Reflections: Hold Your Tongue

Not everything requires your opinion.

Being a young Muslim in America can be a burden since we live in a society that glorifies drinking, drugs and sex. Movies, songs, tv shows, and all other forms of media, glorify this lifestyle and make it seem like if you aren’t doing these things, then you aren’t really “living.” Even our fellow Muslims have fallen victim to this trap. However, instead of judging or exposing them we should conceal their sins. Advising someone for their haram actions vs. exposing them for it are two very different things. If you find yourself in a situation like this ask your masjid’s imam what you should do to help.

“Whosoever covers (the sins of) a Muslim, Allah covers (his sins) on the Day of Judgment.” (Reported by Bukhari)

Learn to hold your tongue and not assume the worst in our fellow Muslims. Make excuses for them. Make dua for them and hope that they will see the errors in their ways. I know that our instinct is to judge and automatically think that we are better Muslims than them, but that is exactly what the shaytan wants you to think. Vanity is a trait that Allah (SWT) is not fond of. Refrain from having this type of mentality and try to give other people the benefit of the doubt every time.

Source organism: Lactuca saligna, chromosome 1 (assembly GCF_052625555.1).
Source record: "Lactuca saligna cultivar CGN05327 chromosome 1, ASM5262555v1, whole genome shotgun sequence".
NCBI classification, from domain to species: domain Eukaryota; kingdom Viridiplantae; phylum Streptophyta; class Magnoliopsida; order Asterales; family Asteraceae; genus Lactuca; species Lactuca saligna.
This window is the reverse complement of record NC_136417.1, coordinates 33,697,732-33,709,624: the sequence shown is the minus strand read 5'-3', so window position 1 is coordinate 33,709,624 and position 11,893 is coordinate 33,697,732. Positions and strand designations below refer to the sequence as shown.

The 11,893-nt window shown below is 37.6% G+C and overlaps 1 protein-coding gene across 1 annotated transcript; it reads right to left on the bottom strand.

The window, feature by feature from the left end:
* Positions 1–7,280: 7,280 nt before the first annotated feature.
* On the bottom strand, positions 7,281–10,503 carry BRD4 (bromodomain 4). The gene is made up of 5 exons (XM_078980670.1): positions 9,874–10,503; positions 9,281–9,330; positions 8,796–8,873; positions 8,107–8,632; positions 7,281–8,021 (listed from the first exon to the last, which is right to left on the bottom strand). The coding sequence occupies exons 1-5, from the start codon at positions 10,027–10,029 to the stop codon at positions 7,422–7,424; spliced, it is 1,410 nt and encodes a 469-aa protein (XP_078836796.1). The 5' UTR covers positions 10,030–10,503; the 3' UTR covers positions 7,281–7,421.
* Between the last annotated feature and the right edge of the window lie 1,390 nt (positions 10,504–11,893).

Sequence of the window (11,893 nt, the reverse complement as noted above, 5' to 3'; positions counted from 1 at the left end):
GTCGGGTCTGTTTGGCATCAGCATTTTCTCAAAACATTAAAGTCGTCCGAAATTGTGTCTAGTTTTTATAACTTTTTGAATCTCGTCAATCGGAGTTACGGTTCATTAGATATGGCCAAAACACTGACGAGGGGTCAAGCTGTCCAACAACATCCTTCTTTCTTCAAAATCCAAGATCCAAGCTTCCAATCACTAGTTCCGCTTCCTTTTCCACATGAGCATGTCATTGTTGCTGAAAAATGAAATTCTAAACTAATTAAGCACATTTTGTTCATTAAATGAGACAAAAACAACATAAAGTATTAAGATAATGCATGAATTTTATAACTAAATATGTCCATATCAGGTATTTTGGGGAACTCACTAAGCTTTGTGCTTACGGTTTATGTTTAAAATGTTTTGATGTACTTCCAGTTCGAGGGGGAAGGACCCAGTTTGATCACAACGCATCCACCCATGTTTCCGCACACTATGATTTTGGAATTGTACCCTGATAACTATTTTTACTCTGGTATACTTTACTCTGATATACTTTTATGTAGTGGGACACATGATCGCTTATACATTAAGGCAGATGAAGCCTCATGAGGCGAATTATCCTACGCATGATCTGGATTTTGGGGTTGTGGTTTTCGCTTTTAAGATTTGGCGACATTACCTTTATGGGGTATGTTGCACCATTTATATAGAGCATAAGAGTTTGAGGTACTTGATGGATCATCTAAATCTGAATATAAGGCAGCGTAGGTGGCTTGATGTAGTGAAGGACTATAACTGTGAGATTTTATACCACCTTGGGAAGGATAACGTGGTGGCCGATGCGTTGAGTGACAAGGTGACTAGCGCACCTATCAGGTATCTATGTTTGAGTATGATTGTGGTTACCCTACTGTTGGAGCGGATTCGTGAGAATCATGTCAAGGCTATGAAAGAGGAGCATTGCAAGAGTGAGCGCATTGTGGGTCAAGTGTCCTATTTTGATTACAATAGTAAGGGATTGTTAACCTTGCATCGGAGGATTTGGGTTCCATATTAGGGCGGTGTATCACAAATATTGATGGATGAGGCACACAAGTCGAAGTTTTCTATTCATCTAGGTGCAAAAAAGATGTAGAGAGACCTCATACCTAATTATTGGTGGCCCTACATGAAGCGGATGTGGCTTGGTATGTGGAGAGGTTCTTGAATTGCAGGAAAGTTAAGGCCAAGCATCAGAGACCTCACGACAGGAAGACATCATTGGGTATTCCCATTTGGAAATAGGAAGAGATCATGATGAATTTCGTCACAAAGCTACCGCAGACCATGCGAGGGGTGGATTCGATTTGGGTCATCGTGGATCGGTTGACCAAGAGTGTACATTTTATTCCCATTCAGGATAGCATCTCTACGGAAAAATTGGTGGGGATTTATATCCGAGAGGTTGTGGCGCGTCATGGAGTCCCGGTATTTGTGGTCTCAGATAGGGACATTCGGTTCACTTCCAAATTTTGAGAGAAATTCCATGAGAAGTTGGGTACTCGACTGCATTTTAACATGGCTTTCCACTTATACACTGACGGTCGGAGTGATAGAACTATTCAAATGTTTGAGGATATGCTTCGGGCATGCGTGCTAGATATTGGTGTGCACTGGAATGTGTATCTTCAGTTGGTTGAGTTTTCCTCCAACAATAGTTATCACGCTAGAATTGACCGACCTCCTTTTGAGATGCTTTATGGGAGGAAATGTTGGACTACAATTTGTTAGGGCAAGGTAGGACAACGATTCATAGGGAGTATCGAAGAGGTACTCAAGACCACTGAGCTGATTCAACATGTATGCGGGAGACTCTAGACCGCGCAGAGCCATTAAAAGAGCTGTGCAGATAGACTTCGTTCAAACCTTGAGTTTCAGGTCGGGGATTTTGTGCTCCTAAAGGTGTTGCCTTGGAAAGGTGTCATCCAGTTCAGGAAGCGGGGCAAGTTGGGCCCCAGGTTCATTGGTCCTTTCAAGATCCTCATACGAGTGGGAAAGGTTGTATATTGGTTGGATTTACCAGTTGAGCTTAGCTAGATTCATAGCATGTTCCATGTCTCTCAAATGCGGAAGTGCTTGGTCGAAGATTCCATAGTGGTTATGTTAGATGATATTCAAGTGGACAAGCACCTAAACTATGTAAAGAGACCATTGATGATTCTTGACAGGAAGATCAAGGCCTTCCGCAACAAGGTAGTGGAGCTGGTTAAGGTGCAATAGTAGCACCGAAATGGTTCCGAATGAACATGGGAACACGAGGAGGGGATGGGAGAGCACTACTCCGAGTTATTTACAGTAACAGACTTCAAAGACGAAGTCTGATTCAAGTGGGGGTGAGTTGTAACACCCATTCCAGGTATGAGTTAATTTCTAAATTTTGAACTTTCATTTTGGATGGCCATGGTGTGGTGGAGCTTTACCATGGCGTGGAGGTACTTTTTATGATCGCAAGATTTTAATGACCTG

These are trying times for all of us. Just because you may not be engaging in these outwardly haram behaviors, does not give you the right of passage to go ahead and point fingers at others. If you ever feel the need to put someone on blast for drinking, doing drugs, or free mixing with the opposite sex – here’s a quick tip: don’t. Take a moment to reflect; would the Prophet Muhammad (SAW) act and treat others so harshly? Would he judge people the same way you find yourself judging others? The answer is no. He urged us to advise one another, but in private, and with the utmost sincere intentions. What does that mean? That means that when you decide you need to advise someone, it’s for the sake of Allah (SWT) and not for you to viciously put someone down in order for you to feel more self-righteous. The ultimate goal here is to call people to Islam, not have them run further away from it because they see it as a burden, or that its ‘people’ are ‘too strict’ and ‘harsh.’ Be soft and understanding towards others no matter what. We need to follow the sunnah, the way Prophet Muhammad lived and carried himself.

As Yasmin Mogahed reiterated: “Don’t think being ‘religious’ means becoming harsh or hard. When Allah’s light enters a heart, it softens–it doesn’t harden.”

If you care for them, make dua for them. If you don’t like them, make a dua for them. If they have wronged you, make dua for them. Make dua in every situation for yourself and for others.

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